There is, however, very little of a really new or novel character on exhibition. Various kinds of the implements such as potato diggers, harvesting machinery, &c, have been improved and perfected where this was possible since last season; but, as a general rule, there is little or nothing that will strike the visitor as radically new or much in advance of anything that has been seen for the past few years. All the exhibitors, however, have striven to make their collections as comprehensive and complete as possible; and the probability is that visitors will find this important department as well stocked, and as interesting at the Dundee Show as at most of the previous meetings of the Society. The competitive trials are this year confined to grist mills, for which prizes of £15 and £10 are offered. The price of the machine is not to exceed £25, and to be limited to eight horse power, and the mill is to be able to knibble or grind all kinds of grain. There are seventeen machines entered by the following exhibitors:-Blackstone & Co., Stamford; W. N. Nicholson & Sons, Newark; Woodroffe & Co., Rugeley; Wm Balfour, Pittenweem; Barford & Perkins, Peterborough; and R. G. Morton, Errol. The judges in this competition will conduct their operations simultaneously with those in the stock departments; and it is expected that the awards will be announced in the course of the second day of the show. Appended are a few notes of the various stands picked up in the course of a hurried walk through the implement yard on Monday-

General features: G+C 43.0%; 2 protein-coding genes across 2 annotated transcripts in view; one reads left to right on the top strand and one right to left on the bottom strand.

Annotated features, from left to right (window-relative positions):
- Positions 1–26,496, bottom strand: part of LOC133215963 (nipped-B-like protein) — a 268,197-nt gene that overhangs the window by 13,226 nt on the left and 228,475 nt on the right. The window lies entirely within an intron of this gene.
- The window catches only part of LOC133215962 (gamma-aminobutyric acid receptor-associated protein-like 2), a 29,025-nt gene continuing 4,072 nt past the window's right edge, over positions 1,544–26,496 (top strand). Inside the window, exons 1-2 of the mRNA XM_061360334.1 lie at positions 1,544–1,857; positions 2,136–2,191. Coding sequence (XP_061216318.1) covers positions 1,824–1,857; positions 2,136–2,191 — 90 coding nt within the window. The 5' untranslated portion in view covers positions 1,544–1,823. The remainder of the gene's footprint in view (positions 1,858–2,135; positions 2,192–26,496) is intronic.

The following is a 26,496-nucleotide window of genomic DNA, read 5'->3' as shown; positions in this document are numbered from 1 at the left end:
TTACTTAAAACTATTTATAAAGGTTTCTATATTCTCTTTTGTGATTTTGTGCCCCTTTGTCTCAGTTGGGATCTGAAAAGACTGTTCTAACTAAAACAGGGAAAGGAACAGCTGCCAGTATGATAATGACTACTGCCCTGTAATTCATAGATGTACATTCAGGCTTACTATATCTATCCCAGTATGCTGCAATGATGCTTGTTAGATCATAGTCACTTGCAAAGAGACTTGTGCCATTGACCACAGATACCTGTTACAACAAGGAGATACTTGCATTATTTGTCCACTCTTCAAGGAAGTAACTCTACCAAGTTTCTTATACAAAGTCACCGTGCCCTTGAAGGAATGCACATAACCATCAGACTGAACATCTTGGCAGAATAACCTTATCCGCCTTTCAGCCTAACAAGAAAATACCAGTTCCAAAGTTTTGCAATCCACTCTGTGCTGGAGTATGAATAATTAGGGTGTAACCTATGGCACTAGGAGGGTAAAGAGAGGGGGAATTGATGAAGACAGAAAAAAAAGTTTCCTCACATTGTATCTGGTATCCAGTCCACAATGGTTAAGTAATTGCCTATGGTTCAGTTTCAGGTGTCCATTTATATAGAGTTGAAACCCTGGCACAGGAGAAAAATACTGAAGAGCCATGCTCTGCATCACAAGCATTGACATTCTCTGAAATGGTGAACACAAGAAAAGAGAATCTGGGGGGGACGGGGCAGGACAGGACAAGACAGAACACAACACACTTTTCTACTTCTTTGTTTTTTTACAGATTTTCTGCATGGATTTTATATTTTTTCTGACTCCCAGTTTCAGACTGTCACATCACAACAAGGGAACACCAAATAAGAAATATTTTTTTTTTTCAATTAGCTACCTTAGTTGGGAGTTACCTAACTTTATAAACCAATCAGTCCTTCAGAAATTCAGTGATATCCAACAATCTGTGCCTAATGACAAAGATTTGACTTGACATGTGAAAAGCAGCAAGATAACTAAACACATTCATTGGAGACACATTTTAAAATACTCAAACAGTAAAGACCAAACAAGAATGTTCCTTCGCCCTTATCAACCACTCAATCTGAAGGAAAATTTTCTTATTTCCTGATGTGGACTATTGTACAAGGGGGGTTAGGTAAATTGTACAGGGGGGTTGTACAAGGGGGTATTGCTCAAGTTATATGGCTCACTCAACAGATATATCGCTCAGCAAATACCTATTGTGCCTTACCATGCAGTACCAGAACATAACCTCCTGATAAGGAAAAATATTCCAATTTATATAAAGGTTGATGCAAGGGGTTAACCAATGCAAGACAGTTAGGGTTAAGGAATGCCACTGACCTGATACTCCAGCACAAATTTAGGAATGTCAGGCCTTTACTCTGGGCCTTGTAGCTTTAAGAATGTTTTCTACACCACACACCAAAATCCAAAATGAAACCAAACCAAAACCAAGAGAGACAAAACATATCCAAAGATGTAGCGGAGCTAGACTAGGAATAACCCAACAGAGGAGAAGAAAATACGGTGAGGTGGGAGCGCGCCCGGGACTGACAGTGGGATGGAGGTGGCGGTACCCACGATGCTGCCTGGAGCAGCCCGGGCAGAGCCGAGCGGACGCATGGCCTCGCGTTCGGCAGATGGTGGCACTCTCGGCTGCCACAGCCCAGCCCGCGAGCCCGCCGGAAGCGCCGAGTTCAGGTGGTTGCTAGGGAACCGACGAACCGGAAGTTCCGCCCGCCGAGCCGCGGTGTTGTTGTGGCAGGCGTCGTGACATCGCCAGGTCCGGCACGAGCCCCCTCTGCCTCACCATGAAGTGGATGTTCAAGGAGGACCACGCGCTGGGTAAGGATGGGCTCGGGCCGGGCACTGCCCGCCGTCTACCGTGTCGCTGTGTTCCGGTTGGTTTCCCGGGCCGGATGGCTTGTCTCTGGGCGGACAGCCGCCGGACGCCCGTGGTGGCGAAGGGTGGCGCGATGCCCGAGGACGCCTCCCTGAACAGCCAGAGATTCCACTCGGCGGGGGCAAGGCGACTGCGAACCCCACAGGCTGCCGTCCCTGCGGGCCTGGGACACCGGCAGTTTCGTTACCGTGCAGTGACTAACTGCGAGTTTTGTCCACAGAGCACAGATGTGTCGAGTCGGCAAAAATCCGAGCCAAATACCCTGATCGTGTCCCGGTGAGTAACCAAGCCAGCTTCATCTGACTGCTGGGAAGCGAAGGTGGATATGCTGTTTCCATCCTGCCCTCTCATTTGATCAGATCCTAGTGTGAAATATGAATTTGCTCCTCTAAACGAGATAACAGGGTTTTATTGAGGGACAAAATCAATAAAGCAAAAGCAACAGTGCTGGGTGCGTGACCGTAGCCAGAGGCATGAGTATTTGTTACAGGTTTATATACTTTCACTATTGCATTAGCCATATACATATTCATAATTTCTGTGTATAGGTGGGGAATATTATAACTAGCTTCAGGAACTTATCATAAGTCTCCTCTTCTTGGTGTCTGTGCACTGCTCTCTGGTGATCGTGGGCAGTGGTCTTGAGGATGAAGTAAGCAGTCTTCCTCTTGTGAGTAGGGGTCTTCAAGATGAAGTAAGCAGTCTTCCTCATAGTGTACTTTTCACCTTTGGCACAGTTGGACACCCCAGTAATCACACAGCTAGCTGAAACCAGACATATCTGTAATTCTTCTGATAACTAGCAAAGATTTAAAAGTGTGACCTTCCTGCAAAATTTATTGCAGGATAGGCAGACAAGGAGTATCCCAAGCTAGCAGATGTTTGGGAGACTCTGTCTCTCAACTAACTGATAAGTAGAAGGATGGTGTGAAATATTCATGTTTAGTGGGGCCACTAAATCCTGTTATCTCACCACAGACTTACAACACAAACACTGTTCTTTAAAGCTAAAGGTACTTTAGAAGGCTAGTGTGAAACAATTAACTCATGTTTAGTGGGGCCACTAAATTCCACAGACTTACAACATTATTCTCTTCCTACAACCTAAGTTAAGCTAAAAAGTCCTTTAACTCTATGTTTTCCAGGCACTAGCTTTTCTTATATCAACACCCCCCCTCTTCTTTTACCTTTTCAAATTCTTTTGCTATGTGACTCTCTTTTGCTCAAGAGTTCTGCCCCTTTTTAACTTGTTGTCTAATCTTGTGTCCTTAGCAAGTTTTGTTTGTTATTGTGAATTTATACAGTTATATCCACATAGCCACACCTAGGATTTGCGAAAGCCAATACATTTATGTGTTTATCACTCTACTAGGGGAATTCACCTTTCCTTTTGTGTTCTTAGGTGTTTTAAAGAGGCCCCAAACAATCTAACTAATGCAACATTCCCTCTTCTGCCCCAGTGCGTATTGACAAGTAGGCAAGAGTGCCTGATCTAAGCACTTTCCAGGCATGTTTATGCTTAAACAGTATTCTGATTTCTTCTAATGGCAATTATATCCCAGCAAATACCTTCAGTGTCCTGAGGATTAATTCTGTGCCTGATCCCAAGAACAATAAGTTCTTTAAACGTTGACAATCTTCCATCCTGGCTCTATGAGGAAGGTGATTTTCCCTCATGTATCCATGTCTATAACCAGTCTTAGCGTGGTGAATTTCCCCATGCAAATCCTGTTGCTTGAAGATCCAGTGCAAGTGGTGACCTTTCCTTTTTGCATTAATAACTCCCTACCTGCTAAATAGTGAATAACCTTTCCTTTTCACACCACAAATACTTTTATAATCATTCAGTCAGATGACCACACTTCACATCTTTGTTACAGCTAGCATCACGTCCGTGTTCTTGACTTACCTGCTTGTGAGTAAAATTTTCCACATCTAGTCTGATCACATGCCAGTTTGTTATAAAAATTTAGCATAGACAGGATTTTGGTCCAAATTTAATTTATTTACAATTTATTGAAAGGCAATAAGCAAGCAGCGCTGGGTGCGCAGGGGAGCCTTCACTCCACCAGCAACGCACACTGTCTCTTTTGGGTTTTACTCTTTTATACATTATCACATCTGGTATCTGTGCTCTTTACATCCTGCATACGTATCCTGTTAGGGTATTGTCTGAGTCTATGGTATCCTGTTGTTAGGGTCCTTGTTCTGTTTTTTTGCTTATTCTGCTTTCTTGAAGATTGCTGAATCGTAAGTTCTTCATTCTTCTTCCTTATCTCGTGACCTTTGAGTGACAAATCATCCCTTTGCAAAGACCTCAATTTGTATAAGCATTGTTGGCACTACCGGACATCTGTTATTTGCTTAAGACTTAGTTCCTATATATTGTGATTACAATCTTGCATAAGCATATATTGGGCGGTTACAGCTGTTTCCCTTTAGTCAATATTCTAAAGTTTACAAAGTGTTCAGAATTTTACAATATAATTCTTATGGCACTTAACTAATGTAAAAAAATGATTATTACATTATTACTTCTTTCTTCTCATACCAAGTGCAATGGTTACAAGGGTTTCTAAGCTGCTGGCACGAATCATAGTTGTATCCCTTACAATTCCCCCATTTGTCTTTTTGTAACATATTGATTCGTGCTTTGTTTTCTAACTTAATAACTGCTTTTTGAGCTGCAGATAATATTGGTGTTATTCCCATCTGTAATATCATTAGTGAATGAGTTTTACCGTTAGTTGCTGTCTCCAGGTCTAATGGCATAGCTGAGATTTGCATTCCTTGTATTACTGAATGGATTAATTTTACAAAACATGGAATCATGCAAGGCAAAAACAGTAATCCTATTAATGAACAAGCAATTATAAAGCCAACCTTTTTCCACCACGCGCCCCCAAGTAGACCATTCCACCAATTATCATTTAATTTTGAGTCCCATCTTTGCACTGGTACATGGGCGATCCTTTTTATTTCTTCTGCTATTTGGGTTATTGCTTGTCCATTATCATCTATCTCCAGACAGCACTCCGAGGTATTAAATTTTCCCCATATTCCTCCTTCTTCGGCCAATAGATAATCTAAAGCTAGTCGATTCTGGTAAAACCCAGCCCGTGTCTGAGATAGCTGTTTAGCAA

Messrs J. D. Allan & Sons, Dunkeld, occupy as usual stand no. 1 with a large selection of their well-known farm implements. Quite a new one is a turnip cutting cart for sheep, which Messrs Allan have recently introduced to meet a growing demand. It is specially suited for the requirements of those who purchased blackfaced cast ewes for fattening on the low ground. The turnips are loaded into the cart and are cut as they are distributed by a Gardener’s revolving turnip cutter fitted underneath the cart, the power being supplied from the motion of the wheels. The turnips are cut into finger pieces and distributed with regularity all over the field. The operation is performed much more easily and expeditiously than by being cut first, then loaded and shovelled out, as by the old method.

Messrs Auchinachie & Simpson, of Keith, occupy the next place with neat collection of very serviceable implements. Besides a turnip and mangold sower, ridging plough, and broadcast sower, this firm show their steel tined keyed harrows in several sizes. These harrows have from their efficiency obtained a good reputation for their strength and firmness, while it claimed for them that they will wear about twice the time of the ordinary harrow.